Staffordshire Oatcakes

Staying with the theme of the approach of Lent, these would work very successfully as a variation on a theme for pancakes for Shrove Tuesday. These oatcakes are little known outside of the county and indeed, are facing difficult times at home. It is believed that the Staffordshire Oatcake has its origins back in the 17th century when it was an important part of the diet for workers in the potteries. Traditionally it is cooked on a large flat stone and served with cheese, bacon or other ingredients that give you either a warming breakfast or an easy carry away lunch.

Oatcake shops were often set up in the front room of a house and the oatcakes sold through the open front window. Sadly, there is now only one surviving ‘Hole in the wall’ shop, which over past years has been supported by many petitions to keep it open. It being situated in an area where the terraces are being demolished (all in the name of progress!). As far as I can make out it is still hanging on, and long may it do so.

These oatcakes make a substantial snack being a cross between a pancake and a plate sized crumpet. We tried ours with bananas, and also simply spread with butter and my home made damson and sloe gin jelly.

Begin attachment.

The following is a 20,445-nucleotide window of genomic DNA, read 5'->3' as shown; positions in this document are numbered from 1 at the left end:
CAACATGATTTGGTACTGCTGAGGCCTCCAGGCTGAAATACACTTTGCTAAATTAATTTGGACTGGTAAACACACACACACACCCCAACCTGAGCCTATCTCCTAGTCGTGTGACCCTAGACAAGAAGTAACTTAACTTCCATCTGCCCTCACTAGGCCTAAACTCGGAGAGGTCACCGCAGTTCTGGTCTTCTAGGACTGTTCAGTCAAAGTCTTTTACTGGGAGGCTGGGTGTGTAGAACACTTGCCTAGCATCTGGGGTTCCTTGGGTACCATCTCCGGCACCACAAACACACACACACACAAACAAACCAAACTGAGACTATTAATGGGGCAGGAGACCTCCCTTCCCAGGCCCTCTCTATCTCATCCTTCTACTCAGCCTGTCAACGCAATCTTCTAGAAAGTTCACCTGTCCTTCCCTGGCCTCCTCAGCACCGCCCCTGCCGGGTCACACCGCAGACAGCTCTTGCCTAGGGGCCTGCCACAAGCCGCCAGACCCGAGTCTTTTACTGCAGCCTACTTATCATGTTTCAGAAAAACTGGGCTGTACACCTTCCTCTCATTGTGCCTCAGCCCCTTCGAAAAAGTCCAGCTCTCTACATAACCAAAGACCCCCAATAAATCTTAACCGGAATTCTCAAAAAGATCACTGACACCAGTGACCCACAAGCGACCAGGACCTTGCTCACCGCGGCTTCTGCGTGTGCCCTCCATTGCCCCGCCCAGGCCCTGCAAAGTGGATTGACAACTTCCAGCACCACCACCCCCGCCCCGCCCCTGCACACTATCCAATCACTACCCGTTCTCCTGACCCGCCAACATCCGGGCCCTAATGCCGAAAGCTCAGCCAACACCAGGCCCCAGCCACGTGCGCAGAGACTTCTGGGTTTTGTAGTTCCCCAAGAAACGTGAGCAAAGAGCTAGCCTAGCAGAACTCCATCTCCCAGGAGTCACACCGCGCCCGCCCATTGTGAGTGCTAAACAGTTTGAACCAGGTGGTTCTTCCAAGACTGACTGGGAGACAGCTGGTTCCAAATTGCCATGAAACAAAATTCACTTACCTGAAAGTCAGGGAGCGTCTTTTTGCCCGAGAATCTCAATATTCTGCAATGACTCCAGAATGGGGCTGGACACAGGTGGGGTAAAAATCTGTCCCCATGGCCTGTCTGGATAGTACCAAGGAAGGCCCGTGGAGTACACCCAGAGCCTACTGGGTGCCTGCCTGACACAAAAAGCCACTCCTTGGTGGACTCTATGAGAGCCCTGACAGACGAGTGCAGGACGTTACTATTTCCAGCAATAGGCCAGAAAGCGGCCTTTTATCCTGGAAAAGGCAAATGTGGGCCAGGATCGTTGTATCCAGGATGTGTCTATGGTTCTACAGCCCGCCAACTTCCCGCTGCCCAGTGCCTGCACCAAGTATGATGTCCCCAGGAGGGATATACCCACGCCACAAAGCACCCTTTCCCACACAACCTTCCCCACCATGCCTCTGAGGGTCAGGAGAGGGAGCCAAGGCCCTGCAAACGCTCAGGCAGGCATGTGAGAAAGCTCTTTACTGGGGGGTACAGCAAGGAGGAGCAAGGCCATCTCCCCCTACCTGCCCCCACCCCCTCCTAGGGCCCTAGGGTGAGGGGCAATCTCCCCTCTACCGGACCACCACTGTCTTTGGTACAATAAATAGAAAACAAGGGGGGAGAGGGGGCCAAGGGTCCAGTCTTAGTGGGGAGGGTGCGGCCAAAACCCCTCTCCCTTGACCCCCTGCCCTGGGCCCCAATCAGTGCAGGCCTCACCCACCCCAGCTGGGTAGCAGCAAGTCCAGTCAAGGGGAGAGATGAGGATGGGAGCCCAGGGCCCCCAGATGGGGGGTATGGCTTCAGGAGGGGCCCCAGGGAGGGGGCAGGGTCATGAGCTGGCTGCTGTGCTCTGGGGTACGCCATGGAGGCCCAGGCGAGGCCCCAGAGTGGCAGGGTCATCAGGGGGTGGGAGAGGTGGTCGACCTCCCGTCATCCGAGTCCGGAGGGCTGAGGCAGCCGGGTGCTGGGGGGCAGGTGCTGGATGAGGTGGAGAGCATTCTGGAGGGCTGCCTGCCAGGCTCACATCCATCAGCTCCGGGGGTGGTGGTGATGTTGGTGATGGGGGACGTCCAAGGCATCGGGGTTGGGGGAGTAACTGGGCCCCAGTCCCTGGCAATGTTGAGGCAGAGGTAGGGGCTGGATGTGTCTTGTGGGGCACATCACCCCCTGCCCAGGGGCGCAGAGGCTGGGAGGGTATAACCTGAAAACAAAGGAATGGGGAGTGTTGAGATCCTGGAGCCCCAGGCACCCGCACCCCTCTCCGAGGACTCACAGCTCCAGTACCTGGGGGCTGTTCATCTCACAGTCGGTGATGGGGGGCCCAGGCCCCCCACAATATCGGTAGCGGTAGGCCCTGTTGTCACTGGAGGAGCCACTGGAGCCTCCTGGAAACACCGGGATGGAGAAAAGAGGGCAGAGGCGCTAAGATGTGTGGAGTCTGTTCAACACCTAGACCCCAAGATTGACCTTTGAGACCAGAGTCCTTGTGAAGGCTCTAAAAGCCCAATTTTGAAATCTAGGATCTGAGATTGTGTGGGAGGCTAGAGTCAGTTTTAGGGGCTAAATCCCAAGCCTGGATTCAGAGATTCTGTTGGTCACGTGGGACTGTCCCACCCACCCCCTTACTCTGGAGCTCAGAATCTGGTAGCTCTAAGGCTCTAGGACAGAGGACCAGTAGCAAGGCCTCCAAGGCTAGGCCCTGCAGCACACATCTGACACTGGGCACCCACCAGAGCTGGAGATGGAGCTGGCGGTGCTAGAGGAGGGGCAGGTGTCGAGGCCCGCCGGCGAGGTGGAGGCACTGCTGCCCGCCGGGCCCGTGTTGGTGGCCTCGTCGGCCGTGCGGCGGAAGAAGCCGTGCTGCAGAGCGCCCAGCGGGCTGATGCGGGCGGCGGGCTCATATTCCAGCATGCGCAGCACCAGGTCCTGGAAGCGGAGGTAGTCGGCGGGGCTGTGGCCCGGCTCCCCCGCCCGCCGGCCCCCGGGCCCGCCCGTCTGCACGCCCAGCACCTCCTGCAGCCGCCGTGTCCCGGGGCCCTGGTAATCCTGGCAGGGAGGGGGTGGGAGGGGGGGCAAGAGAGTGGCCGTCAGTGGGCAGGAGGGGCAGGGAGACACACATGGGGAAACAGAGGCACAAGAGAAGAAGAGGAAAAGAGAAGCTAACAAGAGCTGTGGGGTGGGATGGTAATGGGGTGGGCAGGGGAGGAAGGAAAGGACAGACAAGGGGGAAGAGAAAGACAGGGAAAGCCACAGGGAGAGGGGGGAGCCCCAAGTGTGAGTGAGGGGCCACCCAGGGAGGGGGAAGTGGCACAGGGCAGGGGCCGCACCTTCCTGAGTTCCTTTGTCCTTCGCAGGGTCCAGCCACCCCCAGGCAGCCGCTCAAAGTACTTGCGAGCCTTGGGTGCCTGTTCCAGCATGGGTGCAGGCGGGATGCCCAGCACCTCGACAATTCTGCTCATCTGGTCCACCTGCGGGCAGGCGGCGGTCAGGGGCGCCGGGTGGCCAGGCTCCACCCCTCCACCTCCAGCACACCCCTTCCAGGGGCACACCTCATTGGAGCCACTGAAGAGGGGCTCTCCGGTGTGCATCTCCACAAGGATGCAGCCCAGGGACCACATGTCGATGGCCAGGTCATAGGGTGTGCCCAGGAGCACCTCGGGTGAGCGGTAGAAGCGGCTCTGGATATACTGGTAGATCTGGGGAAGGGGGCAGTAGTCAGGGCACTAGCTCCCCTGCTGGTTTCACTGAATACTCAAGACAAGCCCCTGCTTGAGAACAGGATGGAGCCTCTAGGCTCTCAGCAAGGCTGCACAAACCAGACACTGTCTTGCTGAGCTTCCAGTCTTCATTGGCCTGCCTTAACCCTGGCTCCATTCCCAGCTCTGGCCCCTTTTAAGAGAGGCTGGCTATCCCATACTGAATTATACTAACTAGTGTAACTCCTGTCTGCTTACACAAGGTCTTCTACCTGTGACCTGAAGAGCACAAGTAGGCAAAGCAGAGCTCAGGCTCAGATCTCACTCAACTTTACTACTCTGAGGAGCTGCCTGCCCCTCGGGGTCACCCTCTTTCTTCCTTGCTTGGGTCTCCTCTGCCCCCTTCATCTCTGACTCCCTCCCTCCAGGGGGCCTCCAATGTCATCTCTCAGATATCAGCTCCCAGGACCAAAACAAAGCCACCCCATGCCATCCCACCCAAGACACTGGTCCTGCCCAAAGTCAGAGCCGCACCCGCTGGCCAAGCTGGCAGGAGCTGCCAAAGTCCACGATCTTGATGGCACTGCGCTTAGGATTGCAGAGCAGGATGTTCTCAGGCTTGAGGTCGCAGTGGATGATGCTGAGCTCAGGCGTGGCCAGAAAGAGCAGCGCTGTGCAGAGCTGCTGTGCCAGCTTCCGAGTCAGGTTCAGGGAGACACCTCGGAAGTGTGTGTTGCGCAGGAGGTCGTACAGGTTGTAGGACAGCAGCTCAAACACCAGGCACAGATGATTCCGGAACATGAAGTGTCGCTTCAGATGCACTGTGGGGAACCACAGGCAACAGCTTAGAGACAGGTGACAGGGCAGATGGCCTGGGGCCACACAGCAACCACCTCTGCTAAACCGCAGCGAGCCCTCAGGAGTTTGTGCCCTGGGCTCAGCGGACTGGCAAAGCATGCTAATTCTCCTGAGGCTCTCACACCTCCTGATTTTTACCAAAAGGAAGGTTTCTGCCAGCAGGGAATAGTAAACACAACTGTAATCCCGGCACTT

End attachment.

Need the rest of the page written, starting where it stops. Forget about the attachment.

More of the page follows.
Ingredients - makes about 4

8fl oz warm milk 4oz plain flour
8fl oz warm water ½ teaspoon salt
4oz fine oatmeal (you can make this yourself by blitzing porridge oats in a food processor)  
½ teaspoon sugar ¼ - ½ oz fresh yeast


  1. Mix together the warm water and milk.
  2. Mix the flour, oatmeal and salt into a large mixing jug (or bowl).
  3. Cream the yeast with about a quarter of the warm milk and water and mix in the sugar.
  4. Mix the yeast mixture into the flour, oatmeal and salt mixture.
  5. Gradually mix in the rest of the milk and water until you have a batter.
  6. Cover with a clean cloth and leave in a warm place for about an hour (make sure your jug/bowl is big enough for the mixture to almost double in size).
  7. Butter a frying pan and when warm pour in a quarter of the mixture and cook until the surface look dry (approx 2 - 3 mins), turn and cook other side for 2 - 3 mins. Re-butter the pan before cooking each oatcake.
  8. Although these oatcakes can be cooked in advance (frozen, or in an airtight container for up to 4 days) they really are best savoured hot and fresh. The chances of keeping any in an airtight container in our household are pretty slim!

So that’s my store cupboard cleared for lent.



Porrage Oats